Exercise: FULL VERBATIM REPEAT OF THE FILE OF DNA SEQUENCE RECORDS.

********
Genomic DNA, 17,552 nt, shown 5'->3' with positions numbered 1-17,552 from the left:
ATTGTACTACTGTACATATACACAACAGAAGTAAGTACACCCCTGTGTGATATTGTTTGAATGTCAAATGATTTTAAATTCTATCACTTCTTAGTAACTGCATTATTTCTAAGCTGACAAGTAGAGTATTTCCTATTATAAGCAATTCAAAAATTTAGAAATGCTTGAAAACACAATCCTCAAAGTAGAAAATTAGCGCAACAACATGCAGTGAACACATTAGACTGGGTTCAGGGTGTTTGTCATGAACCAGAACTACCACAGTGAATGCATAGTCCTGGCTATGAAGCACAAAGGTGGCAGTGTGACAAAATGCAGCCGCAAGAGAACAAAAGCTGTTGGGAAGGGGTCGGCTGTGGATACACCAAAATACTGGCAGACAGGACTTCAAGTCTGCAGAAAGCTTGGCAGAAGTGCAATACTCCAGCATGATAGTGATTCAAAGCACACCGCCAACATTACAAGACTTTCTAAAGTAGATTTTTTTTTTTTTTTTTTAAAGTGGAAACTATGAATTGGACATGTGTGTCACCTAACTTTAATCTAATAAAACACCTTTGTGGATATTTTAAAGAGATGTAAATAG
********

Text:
Genomic DNA, 17,552 nt, shown 5'->3' with positions numbered 1-17,552 from the left:
ATTGTACTACTGTACATATACACAACAGAAGTAAGTACACCCCTGTGTGATATTGTTTGAATGTCAAATGATTTTAAATTCTATCACTTCTTAGTAACTGCATTATTTCTAAGCTGACAAGTAGAGTATTTCCTATTATAAGCAATTCAAAAATTTAGAAATGCTTGAAAACACAATCCTCAAAGTAGAAAATTAGCGCAACAACATGCAGTGAACACATTAGACTGGGTTCAGGGTGTTTGTCATGAACCAGAACTACCACAGTGAATGCATAGTCCTGGCTATGAAGCACAAAGGTGGCAGTGTGACAAAATGCAGCCGCAAGAGAACAAAAGCTGTTGGGAAGGGGTCGGCTGTGGATACACCAAAATACTGGCAGACAGGACTTCAAGTCTGCAGAAAGCTTGGCAGAAGTGCAATACTCCAGCATGATAGTGATTCAAAGCACACCGCCAACATTACAAGACTTTCTAAAGTAGATTTTTTTTTTTTTTTTTTAAAGTGGAAACTATGAATTGGACATGTGTGTCACCTAACTTTAATCTAATAAAACACCTTTGTGGATATTTTAAAGAGATGTAAATAG